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What are examples of fiduciary relationships?

Fiduciaries are people or organizations that act on behalf of others in positions that require honesty, trust and loyalty. They are ethically and legally bound to put their clients’ interests in front of their own.

Their roles and duties often relate to managing a person’s or group’s money or assets. While many types of fiduciaries operate in Kentucky, here are three common fiduciary roles.

Estate plan executors and trustees

An executor – or personal representative – must settle your estate in accordance with your wishes dictated in the last will and testament. He or she must inventory your assets, pay outstanding debts and taxes and distribute what’s left to beneficiaries. If you die without a will, a court will appoint someone for this duty.

Trustees manage assets placed in a living trust and must act according to the directions you outlined in the trust arrangement, just as an executor must follow the instructions stipulated in a will. Trustees can be one or more persons or institutions, such as a trust company or bank.

Investment advisers

Financial advisers fall into two categories, fiduciary and non-fiduciary:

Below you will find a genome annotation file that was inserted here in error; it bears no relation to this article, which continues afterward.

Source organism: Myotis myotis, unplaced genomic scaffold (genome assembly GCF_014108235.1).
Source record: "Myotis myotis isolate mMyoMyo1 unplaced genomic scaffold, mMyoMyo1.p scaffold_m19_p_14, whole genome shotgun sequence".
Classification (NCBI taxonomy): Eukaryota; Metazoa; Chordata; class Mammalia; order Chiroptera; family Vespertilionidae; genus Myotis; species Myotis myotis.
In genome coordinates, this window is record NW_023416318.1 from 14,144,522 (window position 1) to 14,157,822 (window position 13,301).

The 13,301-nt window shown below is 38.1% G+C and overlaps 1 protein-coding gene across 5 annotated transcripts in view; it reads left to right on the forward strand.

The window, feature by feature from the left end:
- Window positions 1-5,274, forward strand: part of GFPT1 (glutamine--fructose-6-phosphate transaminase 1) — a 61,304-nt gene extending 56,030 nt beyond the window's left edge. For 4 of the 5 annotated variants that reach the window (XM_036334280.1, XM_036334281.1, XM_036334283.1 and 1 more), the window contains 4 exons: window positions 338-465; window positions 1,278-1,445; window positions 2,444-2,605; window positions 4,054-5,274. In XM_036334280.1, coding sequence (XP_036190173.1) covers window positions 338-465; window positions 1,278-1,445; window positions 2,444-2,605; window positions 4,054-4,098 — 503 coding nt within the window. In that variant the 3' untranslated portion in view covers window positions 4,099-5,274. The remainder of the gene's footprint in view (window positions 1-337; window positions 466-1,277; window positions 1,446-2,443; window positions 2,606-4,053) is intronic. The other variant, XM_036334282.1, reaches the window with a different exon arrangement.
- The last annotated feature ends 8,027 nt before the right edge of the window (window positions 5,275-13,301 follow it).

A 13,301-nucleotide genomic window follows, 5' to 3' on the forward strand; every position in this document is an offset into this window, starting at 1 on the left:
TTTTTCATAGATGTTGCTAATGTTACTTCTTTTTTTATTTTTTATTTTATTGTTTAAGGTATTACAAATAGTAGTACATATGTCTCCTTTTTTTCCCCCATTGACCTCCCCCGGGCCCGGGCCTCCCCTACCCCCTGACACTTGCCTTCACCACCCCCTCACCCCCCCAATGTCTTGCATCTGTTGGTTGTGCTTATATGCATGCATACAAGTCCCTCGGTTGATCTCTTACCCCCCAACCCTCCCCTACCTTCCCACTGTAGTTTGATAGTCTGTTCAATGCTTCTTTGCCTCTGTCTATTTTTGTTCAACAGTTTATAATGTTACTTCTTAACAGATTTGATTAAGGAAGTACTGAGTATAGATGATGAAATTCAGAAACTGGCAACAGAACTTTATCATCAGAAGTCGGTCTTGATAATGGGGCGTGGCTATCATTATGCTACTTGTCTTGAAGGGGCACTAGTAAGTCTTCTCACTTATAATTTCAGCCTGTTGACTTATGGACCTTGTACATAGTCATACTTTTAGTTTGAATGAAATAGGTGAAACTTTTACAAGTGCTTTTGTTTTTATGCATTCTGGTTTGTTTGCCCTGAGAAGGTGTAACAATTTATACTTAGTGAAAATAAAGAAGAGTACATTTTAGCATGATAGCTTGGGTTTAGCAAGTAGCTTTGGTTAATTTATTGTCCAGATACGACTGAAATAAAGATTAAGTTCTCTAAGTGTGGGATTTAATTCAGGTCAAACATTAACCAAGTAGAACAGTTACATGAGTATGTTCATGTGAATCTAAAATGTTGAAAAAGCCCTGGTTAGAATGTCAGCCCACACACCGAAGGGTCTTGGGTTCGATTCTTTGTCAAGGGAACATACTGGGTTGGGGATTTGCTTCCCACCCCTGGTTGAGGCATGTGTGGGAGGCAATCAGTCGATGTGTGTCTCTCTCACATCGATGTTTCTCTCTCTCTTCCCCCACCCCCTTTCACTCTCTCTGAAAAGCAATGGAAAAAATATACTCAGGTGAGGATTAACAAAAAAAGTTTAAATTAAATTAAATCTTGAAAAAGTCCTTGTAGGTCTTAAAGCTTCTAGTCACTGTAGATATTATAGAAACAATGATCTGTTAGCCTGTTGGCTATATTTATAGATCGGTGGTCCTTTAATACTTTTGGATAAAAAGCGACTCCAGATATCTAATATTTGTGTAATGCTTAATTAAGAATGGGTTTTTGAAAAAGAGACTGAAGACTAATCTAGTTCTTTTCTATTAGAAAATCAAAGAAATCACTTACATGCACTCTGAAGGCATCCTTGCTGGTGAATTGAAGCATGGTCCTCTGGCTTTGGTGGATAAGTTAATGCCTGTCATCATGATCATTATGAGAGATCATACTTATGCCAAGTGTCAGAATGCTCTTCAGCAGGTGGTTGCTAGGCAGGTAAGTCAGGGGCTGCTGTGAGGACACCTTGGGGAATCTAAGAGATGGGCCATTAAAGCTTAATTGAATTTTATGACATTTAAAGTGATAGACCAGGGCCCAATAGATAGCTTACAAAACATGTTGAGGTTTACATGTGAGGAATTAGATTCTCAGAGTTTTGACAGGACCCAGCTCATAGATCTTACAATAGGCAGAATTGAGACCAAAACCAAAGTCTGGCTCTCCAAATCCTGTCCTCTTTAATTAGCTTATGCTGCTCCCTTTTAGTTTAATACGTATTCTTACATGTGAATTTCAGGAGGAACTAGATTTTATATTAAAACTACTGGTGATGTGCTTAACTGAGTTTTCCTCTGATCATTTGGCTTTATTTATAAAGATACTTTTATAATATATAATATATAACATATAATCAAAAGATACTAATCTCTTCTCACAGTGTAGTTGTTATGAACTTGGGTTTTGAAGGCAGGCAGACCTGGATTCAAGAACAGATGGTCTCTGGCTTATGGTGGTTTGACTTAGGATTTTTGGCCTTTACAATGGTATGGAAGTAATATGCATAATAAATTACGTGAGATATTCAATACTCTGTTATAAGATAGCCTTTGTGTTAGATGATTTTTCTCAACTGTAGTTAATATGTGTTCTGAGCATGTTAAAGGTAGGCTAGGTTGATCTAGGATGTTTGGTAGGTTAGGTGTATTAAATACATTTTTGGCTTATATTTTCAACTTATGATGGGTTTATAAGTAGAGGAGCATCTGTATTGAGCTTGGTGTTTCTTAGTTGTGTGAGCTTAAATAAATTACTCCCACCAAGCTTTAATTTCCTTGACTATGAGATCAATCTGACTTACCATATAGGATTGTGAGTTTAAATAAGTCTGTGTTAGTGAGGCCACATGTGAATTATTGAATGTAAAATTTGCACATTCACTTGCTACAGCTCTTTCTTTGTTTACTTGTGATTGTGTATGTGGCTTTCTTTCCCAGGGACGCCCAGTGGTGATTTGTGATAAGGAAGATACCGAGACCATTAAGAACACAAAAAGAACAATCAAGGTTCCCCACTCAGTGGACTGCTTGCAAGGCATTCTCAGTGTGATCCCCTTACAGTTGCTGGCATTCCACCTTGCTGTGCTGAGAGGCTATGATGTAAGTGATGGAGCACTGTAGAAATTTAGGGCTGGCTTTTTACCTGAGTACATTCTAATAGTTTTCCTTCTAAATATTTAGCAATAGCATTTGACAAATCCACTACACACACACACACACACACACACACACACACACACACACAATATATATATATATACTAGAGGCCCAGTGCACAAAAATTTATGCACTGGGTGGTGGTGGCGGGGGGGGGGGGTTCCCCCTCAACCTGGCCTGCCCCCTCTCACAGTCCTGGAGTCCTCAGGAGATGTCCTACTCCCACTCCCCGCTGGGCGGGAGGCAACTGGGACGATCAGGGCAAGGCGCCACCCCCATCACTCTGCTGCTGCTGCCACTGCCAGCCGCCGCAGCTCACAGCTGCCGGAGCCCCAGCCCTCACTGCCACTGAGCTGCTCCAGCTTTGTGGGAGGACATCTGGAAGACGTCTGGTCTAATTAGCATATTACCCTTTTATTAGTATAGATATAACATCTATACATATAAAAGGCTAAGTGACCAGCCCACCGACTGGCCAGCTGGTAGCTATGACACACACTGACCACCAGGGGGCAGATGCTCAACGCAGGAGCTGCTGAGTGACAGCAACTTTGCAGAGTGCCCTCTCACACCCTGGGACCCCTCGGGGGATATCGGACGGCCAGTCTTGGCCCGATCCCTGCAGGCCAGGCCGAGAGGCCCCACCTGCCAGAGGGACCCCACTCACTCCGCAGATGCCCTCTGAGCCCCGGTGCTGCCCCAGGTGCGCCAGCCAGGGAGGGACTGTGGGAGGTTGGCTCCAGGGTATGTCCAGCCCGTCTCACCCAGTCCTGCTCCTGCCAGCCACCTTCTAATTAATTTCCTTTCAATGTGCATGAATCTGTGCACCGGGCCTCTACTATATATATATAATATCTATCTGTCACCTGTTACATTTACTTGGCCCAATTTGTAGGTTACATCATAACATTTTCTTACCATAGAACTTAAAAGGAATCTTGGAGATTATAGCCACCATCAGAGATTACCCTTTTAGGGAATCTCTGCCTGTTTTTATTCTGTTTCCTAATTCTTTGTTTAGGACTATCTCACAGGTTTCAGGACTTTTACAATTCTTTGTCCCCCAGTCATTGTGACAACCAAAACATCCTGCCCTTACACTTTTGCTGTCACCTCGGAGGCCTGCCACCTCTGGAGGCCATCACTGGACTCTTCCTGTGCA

• Fiduciary advisers: Must always act in the client’s best interest and cannot collect commissions from the sale of an investment product.
  • Non-fiduciary advisers: Their first duty is to the investment company. They are held to a lower set of requirements, called the “suitability standard.”

While fiduciary advisers must always put their clients’ needs first, such as keeping fees low, non-fiduciaries can choose investment vehicles that pay them higher commissions as long as the investment is “suitable” for a client’s needs. All registered financial brokers and broker-dealer firms are regulated by the independent, nongovernmental Financial Industry Regulatory Authority (FINRA).

Board members and corporate directors

Bank directors can be considered trustees for depositors, and board members can be deemed trustees for shareholders in a corporation. They have specific duties, including:

  • Duty of care: All financial and personnel decisions that can affect the business must be fully explored.
  • Duty to act in good faith: After exploring all alternatives, the board must choose the option that best serves the company and its shareholders.
  • Duty of loyalty: Board members and directors cannot put any causes, interests or affiliations ahead of their responsibilities to the company and its investors.

Resolving fiduciary complaints

When fiduciaries violate or are perceived to violate their legal and ethical standards, consulting an experienced lawyer is crucial as these cases often involve complex rules. A knowledgeable attorney will thoroughly examine all correspondence and other relevant documents to support your claim.